Interesting.  I'm with you on the two ends but skeptical about the middle.  My gut tells me  you aren't dealing with "local news" correctly, and/or online delivery of local news is an explosion waiting to happen.   Google and Yahoo are certainly gearing up for this.  
I am put in mind of this by what happened here in NYC yesterday morning: the "gas smell" that was pervasive all over the city. 
My attention was first drawn to this by a Reuters or AP headline I saw on my home Yahoo page.  I remarked to myself how unusual it was to see a "local" story on a national/global wireservice's top stories and stay there all day despite the fact that the smell had been determined to be nothing dangerous.  I went to and, and remarked to myself that it's not as easy as it ought to be to get local news online.  This is going to change.  Even then, people access news (in general) very frequently online.
Here's a little homework assignment for you: see if you can find stats on online news pageviews (let's say Yahoo, AOL, MSN, maybe a couple of news-specific sites like CNN and MSNBC) vs. YouTube clip views per day/week/month.  It is not quite an apples-to-apples comparison but it could be interesting.

Daisy Whitney

I'm curious why local news is the only thing in the the purpose of the exercise to understand how local news specifically changes in a DVR world?

douglas warshaw

Daisy: in this one case, i've used the curve to illustrate both news content (noted in red below the graph) and entertainment (noted in blue).

In the case of news i'm saying "high-end" (right-side) content is the news magazines, with 60-Minutes being the gold standard; low-end is home videos. (Though more and more people are editing and really "producing" stuff, the far end is really low-production-value stuff.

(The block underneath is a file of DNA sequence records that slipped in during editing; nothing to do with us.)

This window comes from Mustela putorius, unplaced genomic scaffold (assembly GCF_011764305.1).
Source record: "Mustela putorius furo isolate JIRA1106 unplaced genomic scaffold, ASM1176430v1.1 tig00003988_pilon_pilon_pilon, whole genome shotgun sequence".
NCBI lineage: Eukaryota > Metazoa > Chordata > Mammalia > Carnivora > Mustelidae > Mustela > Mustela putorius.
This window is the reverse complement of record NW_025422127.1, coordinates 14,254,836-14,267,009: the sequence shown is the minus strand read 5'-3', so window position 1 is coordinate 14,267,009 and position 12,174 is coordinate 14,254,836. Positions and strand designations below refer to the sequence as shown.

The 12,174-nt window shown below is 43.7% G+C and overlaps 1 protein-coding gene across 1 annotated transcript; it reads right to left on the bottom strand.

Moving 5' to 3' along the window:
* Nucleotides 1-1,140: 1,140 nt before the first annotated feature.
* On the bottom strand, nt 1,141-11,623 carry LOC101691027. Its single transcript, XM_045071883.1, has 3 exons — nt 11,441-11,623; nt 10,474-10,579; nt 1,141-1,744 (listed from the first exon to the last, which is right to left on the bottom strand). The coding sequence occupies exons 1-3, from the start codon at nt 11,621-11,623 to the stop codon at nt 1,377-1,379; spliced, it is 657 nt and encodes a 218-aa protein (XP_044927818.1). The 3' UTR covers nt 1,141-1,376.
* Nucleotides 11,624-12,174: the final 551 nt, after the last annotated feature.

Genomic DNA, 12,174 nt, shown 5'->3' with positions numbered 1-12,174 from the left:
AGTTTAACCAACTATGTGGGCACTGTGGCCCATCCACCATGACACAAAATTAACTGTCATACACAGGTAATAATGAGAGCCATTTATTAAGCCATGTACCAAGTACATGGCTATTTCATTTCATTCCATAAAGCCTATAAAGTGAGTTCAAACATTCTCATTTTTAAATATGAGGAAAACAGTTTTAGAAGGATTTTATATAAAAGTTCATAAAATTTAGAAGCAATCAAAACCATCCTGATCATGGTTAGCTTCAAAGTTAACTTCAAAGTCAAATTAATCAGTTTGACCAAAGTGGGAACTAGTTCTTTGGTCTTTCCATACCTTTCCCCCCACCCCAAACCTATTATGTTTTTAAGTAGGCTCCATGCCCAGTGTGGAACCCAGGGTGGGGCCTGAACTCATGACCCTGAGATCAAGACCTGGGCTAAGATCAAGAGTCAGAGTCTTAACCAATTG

MOST local news content sits in the middle. But the specifics of what this means for the sort of news local stations should be focusing on are something I'll be writing about in a bit.

Daisy Whitney

Looking forward to the specifics!

Mike Cole

The proliferation of technology enabled consumer generated content tracks closely with the growth of open source collaboration and Wiki's, so the macro trend goes beyond media. Ultimately the evaluation of media may be determined by relative social impact. Saddam's last minutes, Allen's macaca fumble and Michael Richard's rant were certainly "low end', but had extremely high social impact.

bruce bernstein

Hi Doug, thanks for circulating this. It is very interesting.

I would like a little clarification regarding the metric for grading content from "low end" to "high end". Is it the amount of time and money spent on the production? perhaps I missed this.

this leads to some confusion I have about what belongs where on the Warshaw Curve. for example, why does "sampling" (I assume you mean some form of channel surfing) belong in the middle?

I am also not sure that this sort of viewing is in decline. With thousand-channel digital cable, I do more channel surfing than ever. You can always find something at least mildly interesting to watch, and I tend to do this for about 90 minutes when I get home at night, usually pretty late.

A lot of where I end up after this "sampling" is perhaps what you might describe as high end content -- Discovery, or History Channel, or one of the Times channels, or BBC News or CCTV news, or Knicks replays. (MSG has a brilliant innovation this year, "Knicks in 60", a Readers Digest condensation of a Knicks game.) but I usually don't watch the whole show. I bet a lot of other people are doing the same thing.

Also, I am not entirely sure that the actual viewership for local news has gone down, if NY1 and similar all-local channels are included. Remember, they are broadcasting local news 24 hours a day, so you have to factor that it. You now have people watching local news at 1 AM.